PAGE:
Russell Westbrook's Playoff Workload Was Exhausting
In the aftermath of the crazy first-round series between the Oklahoma City Thunder and the Houston Rockets, a lot of people will look down upon Russell Westbrook and his performance down the stretch of games. They'll point to the fact that the MVP candidate shot 28.6% from the field and had a net rating of -26.0 in the fourth quarter.
Those are facts -- I can't deny them. But it's still wrong, people!
It's wrong for many reasons. For starters, Westbrook was fighting an uphill battle against a better team. The Rockets were the 3 seed and the Thunder were the 6 seed for a reason, remember?
As he attempted to upset the Rockets almost singlehandedly, Westbrook lacked any resemblance of adequate scoring help on his own squad. And it was for that reason that he was forced to average 37.4 points, 11.6 rebounds and 10.8 assists just to keep the Thunder competitive on the losing side of a gentleman's sweep.
Yes, Westbrook joined Oscar Robertson and Jason Kidd as the only players ever to average a triple-double in the playoffs. But the numbers behind his workload say more about Westbrook's fourth quarter woes.
Wear and Tear
According NBA.com's stats and player tracking data, here's where Westbrook's numbers rank among qualified (at least 24 minutes per game) players in the playoffs.
|Minutes||Dist (Miles)||Avg Speed (MPH)||Off Dist (Miles)||Avg Speed Off (MPH)|
As you can see, Westbrook didn't play more than 40 minutes per game like LeBron James, Paul George and Jimmy Butler. Nonetheless, he's right up there in terms of distance traveled per game, offensive distance traveled per game and average offensive speed. He ranks in the top seven in all three categories while maintaining an average speed of 4.11 miles per hour.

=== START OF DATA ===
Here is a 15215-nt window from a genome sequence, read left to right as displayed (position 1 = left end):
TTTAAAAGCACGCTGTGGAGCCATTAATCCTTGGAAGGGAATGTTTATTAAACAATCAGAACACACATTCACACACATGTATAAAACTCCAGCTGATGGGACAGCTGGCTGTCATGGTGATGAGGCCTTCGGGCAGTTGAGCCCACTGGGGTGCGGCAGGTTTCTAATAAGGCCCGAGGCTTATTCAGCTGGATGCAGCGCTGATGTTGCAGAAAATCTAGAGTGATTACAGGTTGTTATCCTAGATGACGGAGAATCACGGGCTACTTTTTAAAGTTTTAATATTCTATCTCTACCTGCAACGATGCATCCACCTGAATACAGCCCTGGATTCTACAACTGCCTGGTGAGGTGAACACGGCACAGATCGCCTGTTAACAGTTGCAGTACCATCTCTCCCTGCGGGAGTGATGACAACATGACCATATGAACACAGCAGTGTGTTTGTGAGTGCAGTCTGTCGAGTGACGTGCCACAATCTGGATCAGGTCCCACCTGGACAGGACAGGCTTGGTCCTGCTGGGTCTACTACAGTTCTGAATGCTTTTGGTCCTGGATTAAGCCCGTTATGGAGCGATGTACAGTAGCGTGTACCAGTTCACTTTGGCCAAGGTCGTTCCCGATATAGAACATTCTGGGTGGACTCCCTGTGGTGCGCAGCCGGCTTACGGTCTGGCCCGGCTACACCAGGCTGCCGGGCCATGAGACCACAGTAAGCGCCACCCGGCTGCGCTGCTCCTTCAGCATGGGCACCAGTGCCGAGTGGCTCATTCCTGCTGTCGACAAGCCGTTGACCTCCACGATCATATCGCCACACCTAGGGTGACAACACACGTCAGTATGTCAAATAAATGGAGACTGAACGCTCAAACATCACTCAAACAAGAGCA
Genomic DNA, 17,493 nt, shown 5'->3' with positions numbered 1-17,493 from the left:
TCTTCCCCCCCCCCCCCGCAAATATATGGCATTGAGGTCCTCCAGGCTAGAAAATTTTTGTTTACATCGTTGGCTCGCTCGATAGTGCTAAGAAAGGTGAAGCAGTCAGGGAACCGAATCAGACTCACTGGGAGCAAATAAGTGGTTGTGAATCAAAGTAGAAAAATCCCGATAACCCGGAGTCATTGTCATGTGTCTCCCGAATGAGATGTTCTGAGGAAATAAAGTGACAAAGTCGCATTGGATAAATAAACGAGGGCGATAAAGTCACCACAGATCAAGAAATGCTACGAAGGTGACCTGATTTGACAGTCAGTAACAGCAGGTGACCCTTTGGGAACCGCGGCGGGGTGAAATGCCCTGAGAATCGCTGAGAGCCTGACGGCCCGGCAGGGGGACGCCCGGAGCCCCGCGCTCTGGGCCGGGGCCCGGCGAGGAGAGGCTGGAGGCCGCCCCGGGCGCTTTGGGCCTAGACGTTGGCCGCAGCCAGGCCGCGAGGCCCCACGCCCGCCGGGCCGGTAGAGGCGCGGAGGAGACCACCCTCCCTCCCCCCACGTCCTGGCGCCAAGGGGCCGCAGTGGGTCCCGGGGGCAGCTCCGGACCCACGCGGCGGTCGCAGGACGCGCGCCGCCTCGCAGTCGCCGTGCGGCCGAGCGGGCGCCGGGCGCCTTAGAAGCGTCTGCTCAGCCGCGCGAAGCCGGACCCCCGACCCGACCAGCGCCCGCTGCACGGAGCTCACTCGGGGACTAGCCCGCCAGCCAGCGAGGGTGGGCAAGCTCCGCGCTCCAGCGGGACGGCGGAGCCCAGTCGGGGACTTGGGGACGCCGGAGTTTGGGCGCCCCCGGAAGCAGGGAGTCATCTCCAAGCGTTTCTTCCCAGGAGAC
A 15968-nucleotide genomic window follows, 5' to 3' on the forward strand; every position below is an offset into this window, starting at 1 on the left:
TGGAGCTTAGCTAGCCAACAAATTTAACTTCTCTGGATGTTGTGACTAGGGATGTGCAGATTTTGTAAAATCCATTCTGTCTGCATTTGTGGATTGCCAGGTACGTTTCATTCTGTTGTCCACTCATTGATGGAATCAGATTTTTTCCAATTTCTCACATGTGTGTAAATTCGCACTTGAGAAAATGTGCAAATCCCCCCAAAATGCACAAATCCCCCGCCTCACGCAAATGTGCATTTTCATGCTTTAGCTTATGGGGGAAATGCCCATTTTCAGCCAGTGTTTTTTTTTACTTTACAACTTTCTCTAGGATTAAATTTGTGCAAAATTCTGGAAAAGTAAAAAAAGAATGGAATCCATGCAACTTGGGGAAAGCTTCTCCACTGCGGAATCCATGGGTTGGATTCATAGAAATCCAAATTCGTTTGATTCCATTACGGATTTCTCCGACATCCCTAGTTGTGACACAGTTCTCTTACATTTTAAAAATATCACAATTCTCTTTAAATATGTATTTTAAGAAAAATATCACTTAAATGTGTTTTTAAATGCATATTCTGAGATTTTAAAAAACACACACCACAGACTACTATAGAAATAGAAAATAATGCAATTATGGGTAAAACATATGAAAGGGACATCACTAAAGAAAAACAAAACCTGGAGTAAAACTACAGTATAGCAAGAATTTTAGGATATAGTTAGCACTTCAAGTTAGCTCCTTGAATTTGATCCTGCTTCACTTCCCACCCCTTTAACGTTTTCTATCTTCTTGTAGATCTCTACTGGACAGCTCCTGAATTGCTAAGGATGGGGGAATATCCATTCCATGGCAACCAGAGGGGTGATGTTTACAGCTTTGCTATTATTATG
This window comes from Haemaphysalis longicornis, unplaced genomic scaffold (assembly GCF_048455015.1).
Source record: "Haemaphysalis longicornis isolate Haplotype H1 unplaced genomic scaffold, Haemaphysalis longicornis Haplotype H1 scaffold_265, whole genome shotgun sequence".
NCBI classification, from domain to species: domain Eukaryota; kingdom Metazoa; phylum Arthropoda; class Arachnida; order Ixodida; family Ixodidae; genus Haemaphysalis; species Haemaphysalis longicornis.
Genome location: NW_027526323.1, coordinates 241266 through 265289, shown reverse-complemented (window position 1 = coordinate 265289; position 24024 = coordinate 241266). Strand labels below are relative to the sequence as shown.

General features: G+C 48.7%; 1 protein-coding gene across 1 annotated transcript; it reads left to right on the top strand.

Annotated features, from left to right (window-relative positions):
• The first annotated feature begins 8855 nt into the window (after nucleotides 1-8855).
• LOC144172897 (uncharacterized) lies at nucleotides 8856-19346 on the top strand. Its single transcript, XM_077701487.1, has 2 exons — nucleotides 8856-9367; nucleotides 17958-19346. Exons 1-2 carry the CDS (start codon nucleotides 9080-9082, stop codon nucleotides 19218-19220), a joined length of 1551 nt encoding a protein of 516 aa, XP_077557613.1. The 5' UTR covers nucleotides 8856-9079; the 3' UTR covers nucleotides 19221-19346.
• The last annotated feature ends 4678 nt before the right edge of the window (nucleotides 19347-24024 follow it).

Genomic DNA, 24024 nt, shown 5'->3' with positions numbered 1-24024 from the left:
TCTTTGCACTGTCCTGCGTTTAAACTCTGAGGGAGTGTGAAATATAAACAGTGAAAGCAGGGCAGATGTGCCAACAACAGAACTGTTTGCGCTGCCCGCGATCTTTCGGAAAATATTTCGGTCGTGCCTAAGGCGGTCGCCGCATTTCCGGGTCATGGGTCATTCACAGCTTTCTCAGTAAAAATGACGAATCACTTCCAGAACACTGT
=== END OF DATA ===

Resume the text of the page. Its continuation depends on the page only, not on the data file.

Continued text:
Understandably so, Westbrook's offensive game was more of a priority for him while it certainly took more of a toll on him (his mileage on defense (1.17) ranks outside the top 10 players). But, until you dig further into his usage and all the extra energy required to orchestrate an entire offense the way he did, you still aren't able to fully understand his offensive workload.
Used and Abused
We all knew the type of usage rate Westbrook carried into the playoffs. His 40.8% rate led the entire league in the regular season. Did you also know that he led the NBA in touches per game (99.5) and front-court touches per game (84.1) while placing himself into a three-way tie, possessing the ball 8.9 minutes per game?
Well, he did.
And that type of ball-dominant play only increased with everything on the line in the postseason.
|Usage||Touches||Front-Court Touches||Avg Seconds per Touch||Time of Poss (Min)|
In his five postseason games, Westbrook led the NBA in four of these five categories. This time, though, the margins between he and the next players were much wider than in the regular season.
In 81 regular season games, Westbrook's usage was 4.4% superior to second-place DeMarcus Cousins' 36.4%. In the first-round series with the Rockets, that gap grew to 7.8% between he and James Harden, who is second among qualified players at 38.0%.
The same goes for touches, front-court touches and time of possession. From regular season to postseason, Westbrook increased his lead in total touches per game from just 0.3 to 16.8. His 117 touches per game are an increase of 17.5 touches and make him the only player with at least 101 touches per playoff matchup.
The disparity in front-court touches is nearly identical. While Westbrook held a lead of nearly five touches per game over John Wall during the course of the regular season, his advantage rocketed to 16.0 front-court touches per game in the playoffs. And he only averaged 1.7 more minutes per game than did Wall, the next-closest player.
As for time of possession, that three-way tie became a thing of the past. Russ possessed the ball for 11.3 minutes per game and led Harden by nearly a full minute when all was said and done Tuesday night.
Maybe it was his own doing entirely. Or maybe it was just a byproduct of poor roster construction. A combination of the two is even in the realm of possibilities.
Whatever you want to think, it doesn't matter. Westbrook gave the Thunder his all until the very last second ticked off the clock in Game 5.
Just trying to wrap my head around his massive workload is exhausting alone -- imagine doing it.